Forget Charcoal: Black Sesame Is the New Hot Ingredient

Use it to make all your favorite foods extra spooky, just in time for Halloween!

October 25, 2019
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Photo by: dashu83


Halloween is almost here and so are the year’s most-creative desserts. Peeled grapes resembling eyeballs, bowls of polarizing candy corn and foods dyed black are suddenly back in style.

Charcoal may be the trendy solution for coloring, but given its shaky safety status, using black sesame to achieve that spooky, pitch-black look is the way to go. Here’s everything you need to know about this dark, delicious and tried-and-true ingredient.

What Is Black Sesame?

Said to be one of the world’s oldest condiments, this inky-colored seed grows inside pods in tropical climates around the world. It’s similar to its counterpart, the beige-colored sesame seed, but differs in taste. Black sesame has a stronger, nuttier flavor with a hint of bitterness. This makes it a favorite for chefs around the world, particularly in Asia, where it is mainly produced.

Head chef and owner of Bali’s Room 4 Dessert Will Goldfarb says, “Black sesame is mild and pleasantly bitter with an aroma of slightly burnt toast. It’s kind of a diet black truffle.”

How It’s Used in Food

This incredibly versatile ingredient is often used in marinades for meat throughout Korea and Japan. It can be seen coating a roll of sushi, sprinkled on your bagel or in salad dressing. But its most popular use is in slightly sweet desserts throughout Asia.

In Japan, black sesame or kurogama, is used to flavor and color their famous soft-serve ice cream. It’s also used to coat and flavor mochi, a glutinous rice cake popping up in dessert aisles of American supermarkets.

At Baglioni Resort Maldives, a new five-star hotel in the South Asian slice of paradise, they use black sesame at all three of their dining options, especially their overwater Japanese restaurant, Umami. “As an Italian resort, we use it in our bread and mostly in our Japanese dishes. We use sesame oil and sesame paste often. It’s quite popular in Asian cuisine,” says Michele Mingozzi, Executive Chef at Baglioni Resort Maldives.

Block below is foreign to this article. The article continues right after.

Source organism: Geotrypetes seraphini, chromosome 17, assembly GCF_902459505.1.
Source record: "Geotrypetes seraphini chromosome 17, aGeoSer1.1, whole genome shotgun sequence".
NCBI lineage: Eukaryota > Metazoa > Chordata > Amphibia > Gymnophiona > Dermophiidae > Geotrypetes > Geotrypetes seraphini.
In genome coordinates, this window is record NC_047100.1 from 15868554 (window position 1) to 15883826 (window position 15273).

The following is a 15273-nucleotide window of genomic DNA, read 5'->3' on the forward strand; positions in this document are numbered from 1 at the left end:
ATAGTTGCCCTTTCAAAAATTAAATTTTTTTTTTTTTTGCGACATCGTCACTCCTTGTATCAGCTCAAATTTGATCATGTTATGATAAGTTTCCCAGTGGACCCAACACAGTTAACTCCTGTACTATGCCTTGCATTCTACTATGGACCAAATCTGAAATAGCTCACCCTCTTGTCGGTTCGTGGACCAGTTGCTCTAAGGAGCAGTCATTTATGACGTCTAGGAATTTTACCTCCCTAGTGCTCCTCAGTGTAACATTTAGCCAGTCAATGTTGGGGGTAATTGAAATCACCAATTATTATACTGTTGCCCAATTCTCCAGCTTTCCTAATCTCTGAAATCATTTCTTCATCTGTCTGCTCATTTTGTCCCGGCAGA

Nearby in India, the world’s largest producer of black sesame, its sometimes used in laddu, a ball made of sweet chickpea flour, sugar and ghee (clarified butter). Chikki, a popular after-dinner snack made from peanuts, ghee and sugar, also gets dyed black for those looking to add a healthier spin on the classic.

Tangyuan, a Chinese dessert served on special occasions, is a rice flour dumpling filled with black sesame seeds swimming in a broth of water and sugar. In Hong Kong, you can also find ominous-looking black sesame rolls, a gelatinous, sweet dessert perfect for a Halloween shin-dig. There’s also black sesame soup, known as Hakzimaawu, a rich and nutty dessert, whose pitch-black color isn’t for the faint of heart. More trendy, modern-day bakeries are making black sesame pudding, panna cotta, cheesecake and tarts.

At Goldfarb’s Bali-based 21-course dessert restaurant, it’s a favorite. “We love to use black sesame at Room 4 Dessert. For example, in the glaze for our false vanilla pod in our Planifoglia dessert, the combination of sesame and kluwak (fermented fruit from Southeast Asia) is very romantic,” says Goldfarb.

How to Use It at Home

For those with a sweet tooth, you can use black sesame powder to dye neutral colors, like cupcake batter, frosting or meringue. For an even easier use in your own kitchen, Goldfarb says, “They are great simply ground and sprinkled over ice cream.”

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